For Private Equity investors, generating higher value in their portfolio companies has always been key to securing higher returns. But how have they historically achieved this? By focusing on two powerful levers: cost efficiency and revenue uplift.
Now, these two value creation clusters have been joined by a third: digital transformation. It’s a tool that offers the ability to turn a portfolio business – especially a non-technology company – into a data-driven one by leveraging proven technologies to create higher value.
Your expert for questions
Dr. Clément Mengue
Director Deals Strategy / Emerging, Growth & Disruptive Technology Leader, PwC Germany
Tel: +49 151 629 78769
My role involves daily interactions with Private Equity investors. And recently, I’ve seen them taking a more pragmatic approach to digital than they have in the past.
What does this approach involve? It has two main aspects. First, PE firms are increasingly looking to validate the investment thesis through a digital lens. Second, they’re investing in digital earlier in the deal lifecycle through a series of initiatives, drawing on the same data-driven value creation playbooks used by the world’s most valuable digital companies.
The technologies they’re deploying to do this are advanced but low-risk: the likes of data analytics, artificial intelligence (AI), and the internet of things (IoT), among others. And they’re finding that these technologies – especially when used in combination – can generate substantial returns within the typical PE holding period of five to seven years.
What does this rising focus on digital signify? In my view, we’re rapidly moving towards a world where PE buyers demand proof of digital execution – together with a clear data-driven roadmap showing how digitalisation will fuel ongoing value creation post-deal. That’s why PE firms are investing in digital initiatives earlier in the investment lifecycle, meaning they can reap the rewards of a productive digital flywheel by the time the holding period matures.
This same motivation applies even when a portfolio company is a ‘digital novice’. As the exit approaches, PE owners will often create a robust digital plan that any subsequent buyer can then implement. And to help realise the full digital potential of their portfolio companies, the more innovative PE houses have created the role of a digital operating partner, charged with identifying, planning, and driving the execution of high-impact digital initiatives alongside the investment team and portfolio company management.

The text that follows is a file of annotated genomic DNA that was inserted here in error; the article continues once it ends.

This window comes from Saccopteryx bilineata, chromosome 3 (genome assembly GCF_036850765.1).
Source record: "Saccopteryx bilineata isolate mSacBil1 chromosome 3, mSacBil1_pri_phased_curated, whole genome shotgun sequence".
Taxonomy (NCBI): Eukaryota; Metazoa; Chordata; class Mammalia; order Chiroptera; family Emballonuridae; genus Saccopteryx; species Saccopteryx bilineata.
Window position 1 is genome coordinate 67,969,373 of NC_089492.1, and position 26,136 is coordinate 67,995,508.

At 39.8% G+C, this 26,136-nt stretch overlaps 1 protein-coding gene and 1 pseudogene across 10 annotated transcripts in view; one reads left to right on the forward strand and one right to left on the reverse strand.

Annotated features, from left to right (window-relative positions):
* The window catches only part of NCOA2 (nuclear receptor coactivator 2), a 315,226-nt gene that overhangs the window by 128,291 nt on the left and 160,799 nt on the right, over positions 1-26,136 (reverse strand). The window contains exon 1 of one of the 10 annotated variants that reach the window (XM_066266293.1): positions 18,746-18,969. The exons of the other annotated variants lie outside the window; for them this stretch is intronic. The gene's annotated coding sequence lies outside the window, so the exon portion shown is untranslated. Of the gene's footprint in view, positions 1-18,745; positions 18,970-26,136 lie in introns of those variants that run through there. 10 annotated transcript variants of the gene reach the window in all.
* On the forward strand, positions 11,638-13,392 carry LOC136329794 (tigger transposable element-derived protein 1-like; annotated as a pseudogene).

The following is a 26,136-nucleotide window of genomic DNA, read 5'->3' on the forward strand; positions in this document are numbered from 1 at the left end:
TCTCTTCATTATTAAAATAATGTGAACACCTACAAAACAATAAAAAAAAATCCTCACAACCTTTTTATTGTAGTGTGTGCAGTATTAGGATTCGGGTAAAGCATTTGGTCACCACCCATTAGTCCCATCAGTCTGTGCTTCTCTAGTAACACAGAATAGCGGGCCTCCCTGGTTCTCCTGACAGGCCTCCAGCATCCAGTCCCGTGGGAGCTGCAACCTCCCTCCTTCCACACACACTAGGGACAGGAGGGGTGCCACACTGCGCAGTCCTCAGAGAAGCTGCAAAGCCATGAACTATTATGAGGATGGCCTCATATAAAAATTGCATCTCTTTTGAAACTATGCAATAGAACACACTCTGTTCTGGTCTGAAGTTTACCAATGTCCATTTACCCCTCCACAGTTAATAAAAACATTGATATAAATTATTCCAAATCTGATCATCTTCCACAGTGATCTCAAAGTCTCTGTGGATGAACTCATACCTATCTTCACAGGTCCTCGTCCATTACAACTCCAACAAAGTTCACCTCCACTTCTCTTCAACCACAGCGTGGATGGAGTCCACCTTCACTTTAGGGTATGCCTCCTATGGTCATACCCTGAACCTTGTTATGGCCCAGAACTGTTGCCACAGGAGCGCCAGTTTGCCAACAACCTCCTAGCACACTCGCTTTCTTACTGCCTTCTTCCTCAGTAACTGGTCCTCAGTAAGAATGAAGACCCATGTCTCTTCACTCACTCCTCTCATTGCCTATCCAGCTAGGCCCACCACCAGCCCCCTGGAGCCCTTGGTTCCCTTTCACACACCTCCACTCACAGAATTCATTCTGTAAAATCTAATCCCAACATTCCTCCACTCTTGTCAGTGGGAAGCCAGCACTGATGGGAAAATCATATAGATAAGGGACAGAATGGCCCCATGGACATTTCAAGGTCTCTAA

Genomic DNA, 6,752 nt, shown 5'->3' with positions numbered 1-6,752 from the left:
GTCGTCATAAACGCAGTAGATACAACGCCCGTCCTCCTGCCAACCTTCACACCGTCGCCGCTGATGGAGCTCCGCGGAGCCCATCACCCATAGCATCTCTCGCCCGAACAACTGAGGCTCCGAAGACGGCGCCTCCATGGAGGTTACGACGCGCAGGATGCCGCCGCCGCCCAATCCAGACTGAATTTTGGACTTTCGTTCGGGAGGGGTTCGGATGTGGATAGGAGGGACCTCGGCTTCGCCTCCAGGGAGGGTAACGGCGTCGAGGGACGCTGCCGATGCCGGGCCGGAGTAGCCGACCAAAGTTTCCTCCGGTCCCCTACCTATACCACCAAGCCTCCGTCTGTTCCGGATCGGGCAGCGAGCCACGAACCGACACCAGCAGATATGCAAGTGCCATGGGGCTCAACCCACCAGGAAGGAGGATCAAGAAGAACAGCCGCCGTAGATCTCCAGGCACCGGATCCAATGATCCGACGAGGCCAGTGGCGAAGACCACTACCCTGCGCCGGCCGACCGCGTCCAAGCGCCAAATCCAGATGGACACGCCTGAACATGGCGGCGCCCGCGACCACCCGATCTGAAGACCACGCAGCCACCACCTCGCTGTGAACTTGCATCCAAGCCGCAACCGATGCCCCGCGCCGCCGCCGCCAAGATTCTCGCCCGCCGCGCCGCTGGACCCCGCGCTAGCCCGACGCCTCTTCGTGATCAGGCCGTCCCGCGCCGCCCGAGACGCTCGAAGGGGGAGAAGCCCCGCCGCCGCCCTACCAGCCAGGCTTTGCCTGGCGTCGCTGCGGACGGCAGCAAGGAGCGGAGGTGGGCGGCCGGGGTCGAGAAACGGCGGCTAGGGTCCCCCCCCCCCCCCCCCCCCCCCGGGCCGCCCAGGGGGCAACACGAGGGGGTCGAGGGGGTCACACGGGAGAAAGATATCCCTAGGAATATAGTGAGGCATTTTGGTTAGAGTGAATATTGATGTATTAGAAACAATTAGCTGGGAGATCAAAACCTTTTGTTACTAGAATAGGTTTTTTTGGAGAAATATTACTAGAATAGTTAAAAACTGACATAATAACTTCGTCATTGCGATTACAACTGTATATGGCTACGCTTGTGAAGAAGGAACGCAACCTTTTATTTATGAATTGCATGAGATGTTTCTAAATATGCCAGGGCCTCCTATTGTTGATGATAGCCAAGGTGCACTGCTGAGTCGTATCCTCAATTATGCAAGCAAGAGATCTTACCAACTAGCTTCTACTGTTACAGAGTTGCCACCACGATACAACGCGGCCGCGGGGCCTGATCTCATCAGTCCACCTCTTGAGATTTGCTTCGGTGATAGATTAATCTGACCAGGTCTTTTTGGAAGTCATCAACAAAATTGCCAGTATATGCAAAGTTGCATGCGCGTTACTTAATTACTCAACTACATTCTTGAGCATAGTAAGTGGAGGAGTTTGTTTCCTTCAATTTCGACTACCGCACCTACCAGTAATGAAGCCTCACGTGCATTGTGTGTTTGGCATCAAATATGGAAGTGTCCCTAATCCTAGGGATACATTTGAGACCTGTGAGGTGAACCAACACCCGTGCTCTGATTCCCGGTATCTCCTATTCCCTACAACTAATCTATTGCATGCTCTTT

It isn’t hard to see why PE investors are zeroing in on digital. Recent studies show that the majority of traditional companies that have successfully embarked on their digital transformation journey have a higher total shareholder return. Similarly, a data-driven PE portfolio company enterprise can command a premium multiple through an increased revenue and value generation upside, thanks to its higher ability to monetise data, develop data-driven products and services, improve operational efficiency and asset utilisation, and integrate digital add-ons and platforms.
There are many real-world examples of these advantages in action. Take the PE-backed gear manufacturing business based in Germany that’s now providing predictive maintenance services by combining IoT and AI with the latest-generation sensors embedded into industrial gearboxes. Or the PE-owned speciality chemicals business that’s using digital configure-price-quote (CPQ) software as the single source of pricing and product data, boosting customers’ loyalty and stickiness by ensuring they’re well informed on a product’s characteristics before buying it.
However, as with any transformation strategy, successful digitalisation of portfolio companies involves overcoming some significant challenges. An initial hurdle is ensuring a common understanding of what digital actually is: there’s a need for education and a strong alignment between the investment team, portfolio management, and portfolio company leadership to create a clear vision for how digital solutions will support the overall equity story.
A further major challenge is managing stakeholder expectations around the value of the impact and the timeline for the transformation.
It’s also essential to start digital initiatives early in the holding period so that the PE investment team has enough time to see results in the exit multiple. A critical factor in overcoming these obstacles is having a regular dialogue on performance and tracking it with strong governance, such as an executive steering committee that combines operational stakeholders with the company leadership.
In parallel, throughout the deal lifecycle, a series of important questions need to be addressed. Such as: